Get-out-the-vote efforts dot the Texas landscape, from partisan efforts focused on getting one party or another out to the polls, to nonpartisan campaigns that push for civic participation. Then there’s the effort made by the state’s top election official, Secretary of State Hope Andrade.
Audio: Ben Philpott's story for KUT News
“We hope that everyone who’s registered to vote goes out and votes on Election Day,” Andrade said. “I’m more focused on making sure that our registered voters have all the information they need.”
For her, it’s about reaching out to the people who are likely to vote and getting them to the right polling place on the right day. State election officials, especially in larger urban counties, try to put early voting locations where people usually go during the week.
“So, if you’re on your way to work, and you see a polling place, you can stop there,” Andrade said. “If you’re on your way to drop off your kids at school and you see a polling place, you can stop there. So this is very convenient. It’s accessible. Sometimes people say, I don’t have time to vote, or it takes too much time to vote. If you vote during early voting, it just takes a few minutes.”
But easy access to the polls alone isn’t enough to get people to vote. Neither is playing to a person’s sense of civic engagement.
“There’s only a small part of the voters who vote because they think they should,” said Peck Young, director of the Center for Public Policy and Political Studies at Austin Community College. During his previous career as a campaign strategist, he was constantly trying to find and turn out voters across Texas.
The college just released a statewide study examining why registered voters don’t vote. Young says that, contrary to some expectations, race isn’t the top predictor of who won’t vote.
“The poorer you are, the less educated you are, the less likely you are to participate,” he said. Both of those, income and education, do tend to skew along racial lines; the state’s Hispanic and African-American populations tend to be both poorer and less educated than whites.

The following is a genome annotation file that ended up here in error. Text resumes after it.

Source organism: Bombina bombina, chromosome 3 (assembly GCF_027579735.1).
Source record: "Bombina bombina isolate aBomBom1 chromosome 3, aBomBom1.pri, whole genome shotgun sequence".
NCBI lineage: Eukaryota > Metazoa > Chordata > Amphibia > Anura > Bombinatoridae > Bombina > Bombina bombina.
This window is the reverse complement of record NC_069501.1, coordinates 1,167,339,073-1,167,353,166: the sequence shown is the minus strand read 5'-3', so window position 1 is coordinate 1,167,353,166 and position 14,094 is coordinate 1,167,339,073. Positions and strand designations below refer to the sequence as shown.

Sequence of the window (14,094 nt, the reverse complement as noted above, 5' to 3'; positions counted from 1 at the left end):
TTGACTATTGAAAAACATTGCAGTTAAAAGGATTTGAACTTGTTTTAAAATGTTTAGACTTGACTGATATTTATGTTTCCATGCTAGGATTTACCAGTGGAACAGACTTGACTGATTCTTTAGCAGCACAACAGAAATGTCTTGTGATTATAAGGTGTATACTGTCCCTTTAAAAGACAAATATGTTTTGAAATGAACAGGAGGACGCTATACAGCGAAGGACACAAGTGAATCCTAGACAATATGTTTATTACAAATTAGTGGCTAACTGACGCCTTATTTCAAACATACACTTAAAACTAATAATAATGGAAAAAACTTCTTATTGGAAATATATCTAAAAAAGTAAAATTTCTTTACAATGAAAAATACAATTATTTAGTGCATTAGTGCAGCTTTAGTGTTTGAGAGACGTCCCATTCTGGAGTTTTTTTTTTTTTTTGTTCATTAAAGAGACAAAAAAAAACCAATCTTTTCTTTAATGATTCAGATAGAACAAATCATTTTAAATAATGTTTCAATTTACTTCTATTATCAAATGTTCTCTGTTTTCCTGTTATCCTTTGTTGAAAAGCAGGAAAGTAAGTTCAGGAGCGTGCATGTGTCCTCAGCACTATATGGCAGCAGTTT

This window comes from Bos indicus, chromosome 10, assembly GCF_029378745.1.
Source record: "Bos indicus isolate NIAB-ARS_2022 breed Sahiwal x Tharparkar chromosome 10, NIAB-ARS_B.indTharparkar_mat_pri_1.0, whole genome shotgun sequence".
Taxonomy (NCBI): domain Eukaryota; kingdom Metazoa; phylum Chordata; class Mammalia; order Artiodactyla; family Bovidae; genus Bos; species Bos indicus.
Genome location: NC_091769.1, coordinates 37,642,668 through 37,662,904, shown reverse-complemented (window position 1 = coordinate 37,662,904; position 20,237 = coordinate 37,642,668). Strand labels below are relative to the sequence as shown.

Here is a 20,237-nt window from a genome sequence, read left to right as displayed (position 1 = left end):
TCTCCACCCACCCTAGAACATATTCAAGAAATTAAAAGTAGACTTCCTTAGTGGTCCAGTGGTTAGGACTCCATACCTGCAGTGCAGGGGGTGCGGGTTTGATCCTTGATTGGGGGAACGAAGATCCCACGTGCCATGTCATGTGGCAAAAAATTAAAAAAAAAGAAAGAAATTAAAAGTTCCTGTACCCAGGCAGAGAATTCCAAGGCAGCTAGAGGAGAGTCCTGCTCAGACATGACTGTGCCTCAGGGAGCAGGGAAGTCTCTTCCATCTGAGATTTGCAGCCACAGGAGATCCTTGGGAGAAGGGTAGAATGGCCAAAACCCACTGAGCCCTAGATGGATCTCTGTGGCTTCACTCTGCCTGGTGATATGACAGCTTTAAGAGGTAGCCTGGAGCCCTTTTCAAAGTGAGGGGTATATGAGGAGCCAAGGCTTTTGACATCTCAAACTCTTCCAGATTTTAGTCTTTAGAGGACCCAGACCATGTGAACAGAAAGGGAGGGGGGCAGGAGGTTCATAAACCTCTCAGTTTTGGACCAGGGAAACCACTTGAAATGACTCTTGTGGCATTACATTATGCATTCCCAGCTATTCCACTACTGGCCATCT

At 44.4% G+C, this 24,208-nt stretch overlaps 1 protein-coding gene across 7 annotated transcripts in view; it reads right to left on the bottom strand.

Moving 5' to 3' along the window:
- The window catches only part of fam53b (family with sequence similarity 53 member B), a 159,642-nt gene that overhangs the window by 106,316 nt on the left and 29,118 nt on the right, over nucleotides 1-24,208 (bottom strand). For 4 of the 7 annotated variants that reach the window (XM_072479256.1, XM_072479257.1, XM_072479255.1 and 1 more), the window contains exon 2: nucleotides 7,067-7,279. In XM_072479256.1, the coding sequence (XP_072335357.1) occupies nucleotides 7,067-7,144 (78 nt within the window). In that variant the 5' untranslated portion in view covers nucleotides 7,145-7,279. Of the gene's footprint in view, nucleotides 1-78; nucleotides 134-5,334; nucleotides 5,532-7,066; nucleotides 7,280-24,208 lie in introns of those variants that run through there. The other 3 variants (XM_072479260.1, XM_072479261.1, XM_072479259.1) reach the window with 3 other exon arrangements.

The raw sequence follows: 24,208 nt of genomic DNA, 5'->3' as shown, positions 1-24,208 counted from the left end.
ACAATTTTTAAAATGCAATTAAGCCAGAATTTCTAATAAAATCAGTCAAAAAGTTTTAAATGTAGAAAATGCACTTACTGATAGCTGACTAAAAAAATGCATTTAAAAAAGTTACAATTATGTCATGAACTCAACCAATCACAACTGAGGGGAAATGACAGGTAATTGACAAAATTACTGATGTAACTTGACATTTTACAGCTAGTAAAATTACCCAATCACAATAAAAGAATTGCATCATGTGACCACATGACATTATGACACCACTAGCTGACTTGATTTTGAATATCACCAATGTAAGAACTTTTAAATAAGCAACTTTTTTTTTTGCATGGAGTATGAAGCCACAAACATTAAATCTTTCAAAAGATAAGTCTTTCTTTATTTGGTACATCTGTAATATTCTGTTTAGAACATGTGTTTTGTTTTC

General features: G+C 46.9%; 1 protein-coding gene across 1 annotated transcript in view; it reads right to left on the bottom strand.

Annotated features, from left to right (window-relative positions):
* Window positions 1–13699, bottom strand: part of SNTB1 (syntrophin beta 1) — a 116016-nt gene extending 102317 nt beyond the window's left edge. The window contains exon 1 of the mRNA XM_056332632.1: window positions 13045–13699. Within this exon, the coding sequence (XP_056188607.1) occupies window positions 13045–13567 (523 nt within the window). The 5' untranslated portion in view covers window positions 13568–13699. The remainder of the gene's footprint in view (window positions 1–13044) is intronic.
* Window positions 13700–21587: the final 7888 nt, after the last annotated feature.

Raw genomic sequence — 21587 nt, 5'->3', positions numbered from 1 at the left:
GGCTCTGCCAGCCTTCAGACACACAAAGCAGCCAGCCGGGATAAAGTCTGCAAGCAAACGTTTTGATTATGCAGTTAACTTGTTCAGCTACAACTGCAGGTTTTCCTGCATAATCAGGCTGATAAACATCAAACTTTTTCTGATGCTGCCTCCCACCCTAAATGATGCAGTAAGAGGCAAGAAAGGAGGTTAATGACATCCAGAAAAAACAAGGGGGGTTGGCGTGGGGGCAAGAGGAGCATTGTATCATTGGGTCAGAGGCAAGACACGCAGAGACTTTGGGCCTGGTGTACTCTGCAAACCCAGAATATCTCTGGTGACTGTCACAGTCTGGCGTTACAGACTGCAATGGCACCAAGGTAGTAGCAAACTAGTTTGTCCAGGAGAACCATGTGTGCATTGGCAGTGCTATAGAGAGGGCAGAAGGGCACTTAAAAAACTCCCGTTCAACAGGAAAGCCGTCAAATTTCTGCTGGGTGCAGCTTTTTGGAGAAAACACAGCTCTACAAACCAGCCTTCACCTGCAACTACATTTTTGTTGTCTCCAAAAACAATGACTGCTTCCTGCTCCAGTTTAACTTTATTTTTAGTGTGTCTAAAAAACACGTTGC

But Young says the second biggest factor is whether or not you have anything to vote for.
“There’s also a phenomenon of people in local districts in which there’s no race don’t participate,” he said. “And of course in Texas, people don’t vote because Texas is not in play.”
Republican domination in statewide positions and the redrawing of local districts every 10 years leaves little in doubt after the party primaries.
But Young’s study did reveal one surprise. He says a key demographic, described as “breadwinners” in the study, was not voting. Those are middle-income homes with two working parents and at least one child. Young says this demographic should be at the top of any get-out-the-vote efforts.
“They’re not that hard to find, and they should be somebody who should be voting, and they should be able to be reached, and they should be participating,” he said. “And they shouldn’t be dropped off the list because they don’t participate. They should be a high-priority target to be motivated.”
But in the end it takes well-funded get-out-the-vote efforts to reach disengaged voters. Without a competitive statewide race, it’s hard to raise money for such an effort. Part of what makes a competitive race is voter interest, a cycle that often leaves voters asking, “Why bother?”
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